Month: May 2013

Blood and Feathers site

Just to let you know I’ve started updating the BLOOD AND FEATHERS series site with some new bits for REBELLION.

I don’t tend to tinker with it too much on an ongoing basis (I don’t want it to get too out of control!) so it’s been fairly quiet over there for a while, but in the next few weeks there will be more stuff popping up – starting with more locations being added to the “world” page and some introductions to some new characters.

I’m also updating the FAQ: it’s pretty basic at the moment, so if there’s anything you want to ask about the characters or the books, then ask away and I’ll do my best to answer it…


The Return of the Black Dove

You might remember a while back, Jurassic London launched their series of anthologies with Pandemonium: Tales of the Apocalypse. Stories of destruction, chaos and… John Martin. It was an anthology I was very proud to be part of – I say “was” because, as is the way with Jurassic anthologies, it went out of print after one year. This meant my story in there, At the Sign of the Black Dove… apocalypsed.

Until now.

It appears in this week’s episode of the Tales to Terrify podcast, read by Simon Hildebrandt (the story starts at around the 24:00 minute mark if you want to skip straight to it) – and while I’ve still not entirely got used to the idea of someone reading out my stories – and you know, my actual words – he does an amazing job.

As well as the website. you should be able to get it via iTunes, too: search for the Tales to Terrify podcast and look for episode 71.

It’s the story of a group of friends who wander into their local pub one night for a drink, and find that they’ve got more than a hangover to worry about the next morning.

So if you missed it as part of Pandemonium and you’d like to hear it now (or maybe you’re brave enough to venture back to the Black Dove…) click away… and bottoms up.

If, by the way, you can ever get your hands on one of the limited edition hardcovers, I really do recommend it – and not purely because I was involved in it. There are some incredible stories in there by incredible writers, and you won’t be disappointed.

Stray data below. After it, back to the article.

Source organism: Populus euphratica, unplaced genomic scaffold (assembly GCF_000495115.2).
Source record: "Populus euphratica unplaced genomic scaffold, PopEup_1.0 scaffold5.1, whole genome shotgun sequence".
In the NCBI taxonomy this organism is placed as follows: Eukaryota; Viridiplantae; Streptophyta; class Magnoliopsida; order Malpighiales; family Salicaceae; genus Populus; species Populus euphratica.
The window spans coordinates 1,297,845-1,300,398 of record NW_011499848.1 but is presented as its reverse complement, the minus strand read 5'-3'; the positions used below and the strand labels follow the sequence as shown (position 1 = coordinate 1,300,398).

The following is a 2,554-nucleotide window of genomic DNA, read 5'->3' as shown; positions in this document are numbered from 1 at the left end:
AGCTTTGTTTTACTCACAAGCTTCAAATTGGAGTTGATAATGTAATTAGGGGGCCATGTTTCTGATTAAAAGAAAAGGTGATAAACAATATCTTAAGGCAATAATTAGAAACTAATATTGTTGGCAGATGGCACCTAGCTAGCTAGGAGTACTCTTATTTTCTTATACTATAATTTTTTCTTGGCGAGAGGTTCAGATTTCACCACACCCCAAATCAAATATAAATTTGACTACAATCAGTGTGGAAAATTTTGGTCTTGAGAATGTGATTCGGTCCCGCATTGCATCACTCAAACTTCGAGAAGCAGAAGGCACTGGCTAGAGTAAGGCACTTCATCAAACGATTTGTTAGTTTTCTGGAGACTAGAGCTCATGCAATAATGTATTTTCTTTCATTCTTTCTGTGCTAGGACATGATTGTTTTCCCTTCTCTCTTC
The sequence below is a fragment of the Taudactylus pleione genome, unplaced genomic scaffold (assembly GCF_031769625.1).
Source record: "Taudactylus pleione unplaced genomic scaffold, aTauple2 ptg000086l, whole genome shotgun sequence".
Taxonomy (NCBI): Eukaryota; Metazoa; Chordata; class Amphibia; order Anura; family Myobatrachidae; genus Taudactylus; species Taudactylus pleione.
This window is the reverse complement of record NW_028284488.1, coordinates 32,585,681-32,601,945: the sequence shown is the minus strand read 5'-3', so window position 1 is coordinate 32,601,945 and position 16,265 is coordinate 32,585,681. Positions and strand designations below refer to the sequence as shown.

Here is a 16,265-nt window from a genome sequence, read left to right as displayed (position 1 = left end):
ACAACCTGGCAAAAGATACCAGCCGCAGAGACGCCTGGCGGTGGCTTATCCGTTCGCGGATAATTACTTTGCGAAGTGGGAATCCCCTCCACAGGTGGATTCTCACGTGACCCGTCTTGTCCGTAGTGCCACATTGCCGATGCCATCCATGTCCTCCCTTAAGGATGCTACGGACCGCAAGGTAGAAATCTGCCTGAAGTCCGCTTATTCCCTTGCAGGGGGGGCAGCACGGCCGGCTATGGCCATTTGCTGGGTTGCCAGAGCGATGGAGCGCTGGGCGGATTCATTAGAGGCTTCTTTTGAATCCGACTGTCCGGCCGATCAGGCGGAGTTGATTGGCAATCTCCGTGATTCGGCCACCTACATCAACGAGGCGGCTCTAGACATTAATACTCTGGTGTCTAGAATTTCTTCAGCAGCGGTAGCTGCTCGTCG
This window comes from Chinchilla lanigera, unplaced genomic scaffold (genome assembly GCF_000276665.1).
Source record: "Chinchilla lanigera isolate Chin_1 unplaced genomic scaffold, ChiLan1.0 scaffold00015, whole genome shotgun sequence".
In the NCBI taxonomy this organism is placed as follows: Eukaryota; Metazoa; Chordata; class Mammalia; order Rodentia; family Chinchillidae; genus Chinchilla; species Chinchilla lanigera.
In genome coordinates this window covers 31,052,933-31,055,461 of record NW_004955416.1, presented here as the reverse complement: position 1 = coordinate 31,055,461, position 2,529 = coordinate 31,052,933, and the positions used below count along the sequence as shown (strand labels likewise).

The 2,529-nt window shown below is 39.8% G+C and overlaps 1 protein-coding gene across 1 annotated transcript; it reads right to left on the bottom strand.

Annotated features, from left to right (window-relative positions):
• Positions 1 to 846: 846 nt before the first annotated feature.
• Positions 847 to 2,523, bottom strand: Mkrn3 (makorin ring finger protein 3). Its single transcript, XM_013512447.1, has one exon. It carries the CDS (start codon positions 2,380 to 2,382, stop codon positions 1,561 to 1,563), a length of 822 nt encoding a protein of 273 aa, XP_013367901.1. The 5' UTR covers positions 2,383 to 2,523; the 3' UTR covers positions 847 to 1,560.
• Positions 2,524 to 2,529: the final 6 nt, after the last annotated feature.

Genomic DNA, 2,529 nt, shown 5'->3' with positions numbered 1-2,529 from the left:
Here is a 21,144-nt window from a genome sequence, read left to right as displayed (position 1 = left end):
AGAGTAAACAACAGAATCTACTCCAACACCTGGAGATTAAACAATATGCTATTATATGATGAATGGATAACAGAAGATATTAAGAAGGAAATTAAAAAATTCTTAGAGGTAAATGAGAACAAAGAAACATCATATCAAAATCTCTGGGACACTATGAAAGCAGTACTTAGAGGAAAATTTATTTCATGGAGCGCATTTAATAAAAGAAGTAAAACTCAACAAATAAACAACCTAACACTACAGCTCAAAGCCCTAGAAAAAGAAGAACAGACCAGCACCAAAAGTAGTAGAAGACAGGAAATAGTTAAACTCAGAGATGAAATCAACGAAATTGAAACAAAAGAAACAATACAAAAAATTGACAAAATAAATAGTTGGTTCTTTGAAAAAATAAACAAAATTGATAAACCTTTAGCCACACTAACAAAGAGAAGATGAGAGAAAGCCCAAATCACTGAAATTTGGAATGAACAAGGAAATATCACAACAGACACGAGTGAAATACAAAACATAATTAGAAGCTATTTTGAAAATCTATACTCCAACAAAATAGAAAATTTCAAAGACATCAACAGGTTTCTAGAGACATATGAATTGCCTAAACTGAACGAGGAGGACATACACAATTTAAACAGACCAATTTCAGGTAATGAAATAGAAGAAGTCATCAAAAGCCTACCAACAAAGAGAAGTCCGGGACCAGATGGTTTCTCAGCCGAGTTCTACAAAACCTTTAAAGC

Join the REBELLION giveaway

It’s less than 2 months to the release of BLOOD AND FEATHERS: REBELLION (eeeeeeep!) on July 9th, so I’m going to do one more giveaway. This one’s a little different to last time.


Because as well as a signed copy of the first book, I’m giving away the opening chapter of the REBELLION manuscript, marked up with notes and amendments.

This means that you’ll be able to see the changes between the draft I sent to Solaris and the text that will appear in the finished book, giving you an insight into the edits we made – as well as getting a look at the first chapter before anyone else.

Publishing being the modern and new-fangled thing that it is, all my edits are sent through in soft-copy. However, me being the Luddite that I am, I always work in hard-copy, and transfer everything back onto the screen. This does, unfortunately, mean that you’ll be getting pages covered in my scrawl, but hey.

All you have to do is tell me where you think you belong.

I’ll explain…

In the world of BLOOD AND FEATHERS, the angels are divided into choirs. Each choir has their own specific talents and gifts.

Every choir has a part to play in the battle.

Michael’s choir – like the Archangel who leads them – are the elite soldiers. They’re known for their loyalty and their single-mindedness… and the fact they tend to burst into flame. Quick to anger, they’re by far the smallest choir, but are almost certainly the strongest.